WildPlaces staff led Cub Scout Pack 137 on an adventure hike along the Tule River. Scouts were introduced to the concepts ecosystems, habitat, biodiversity and watersheds. They also built on their map and compass skills earning their compass and hiking badges!

Sequoia Forest Days

Volunteers joined WildPlaces and the U.S. Forest Service to replant 30 Giant Sequoia seedlings on the Trail of 100 Giants. The seedlings were propagated in the Springville nursery and the Cal Native Plant Nursery in Porterville from seeds collected from the Trail of 100 Giants.

Springville Apple Fest

WildPlaces hosts a youth art and information booth each year at the Apple Festival. Passing families stop and kids get to paint trout in a river or an acorn woodpecker to take home with them! We also pass out information about WildPlaces, our programs and search for new members.Sponsored by the Springville Community Club, the Apple Festival is a family oriented, non-profit, alcohol and drug free event that attracts more than 30,000 visitors each year.

Springville School and Americorps

On April 29th the entire 5th grade class of Springville School, about 50 students in all, joined WildPlaces and 27 AmeriCorps volunteers at River Ridge Ranch for a day of fun and service learning.

Trout in the Classroom

Trout in the Classroom (TIC) is an environmental education program in which students grades K-12 raise trout from eggs to fry, monitor tank water quality, engage in stream habitat studies and learn to appreciate water resources among many things.

Immersed in the Wild White Pine Blister Rust Surveys 2010

WildPlaces and the US Forest Service are working together to get youth outdoors for Immersed in the Wild in 2010. Youth participants from Granite Hills High School, and Monache High School also participated in this collaboration. We took 18 students from these high schools to Sequoia National Forest in the Golden Trout Wilderness to perform a USFS survey on the white pines. These surveys help the USFS track the health of the trees in the high elevation of the wilderness. In the field students are responsible for conducting these surveys. They are trained by the USFS to perform a Common Stand Exam, which is used nation-wide to track changes in America’s forests. Students are also trained in USFS equipment, GPS, and navigation. While in the field students learn backpacking, camp safety, team-building, botany, nature ethics, and ecology.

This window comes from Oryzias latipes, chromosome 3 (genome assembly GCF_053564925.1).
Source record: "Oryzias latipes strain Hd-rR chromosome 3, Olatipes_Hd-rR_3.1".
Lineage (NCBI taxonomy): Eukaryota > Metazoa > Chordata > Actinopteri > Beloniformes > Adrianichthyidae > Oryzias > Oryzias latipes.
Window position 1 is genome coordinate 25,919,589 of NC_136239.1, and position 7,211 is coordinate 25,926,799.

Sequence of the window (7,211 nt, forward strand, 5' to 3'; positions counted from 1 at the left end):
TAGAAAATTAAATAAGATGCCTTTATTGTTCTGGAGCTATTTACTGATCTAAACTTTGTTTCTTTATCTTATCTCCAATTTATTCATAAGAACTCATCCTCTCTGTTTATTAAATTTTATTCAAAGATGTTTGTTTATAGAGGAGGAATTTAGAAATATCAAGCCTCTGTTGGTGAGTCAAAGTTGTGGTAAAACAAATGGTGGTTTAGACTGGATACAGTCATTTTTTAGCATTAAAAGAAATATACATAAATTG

Back Country Wilderness Restoration

Youth and adult volunteers from Monache, Granite Hills and Walt Whitman High Schools  conducted  a series of 6-day backcountry trips designed to restore and enhance Wilderness character in the Golden Trout Wilderness in GSNM. These students and WildPlaces organizers surveyed and mapped dispersed camp sites on the Little Kern River as part of a three-year effort to restore highly impacted and under-managed/under-funded sites that are damaging recreation, water and habitat quality.

Even while the Lion Fire continued burning in the vicinity, WildPlaces’ staff and volunteers were undaunted. And, with careful monitoring, satellite and radio communications with USFS, and emergency protocols in place, staff and volunteers completed the work, provided a very meaningful, once-in-lifetime experience, and ensured safety.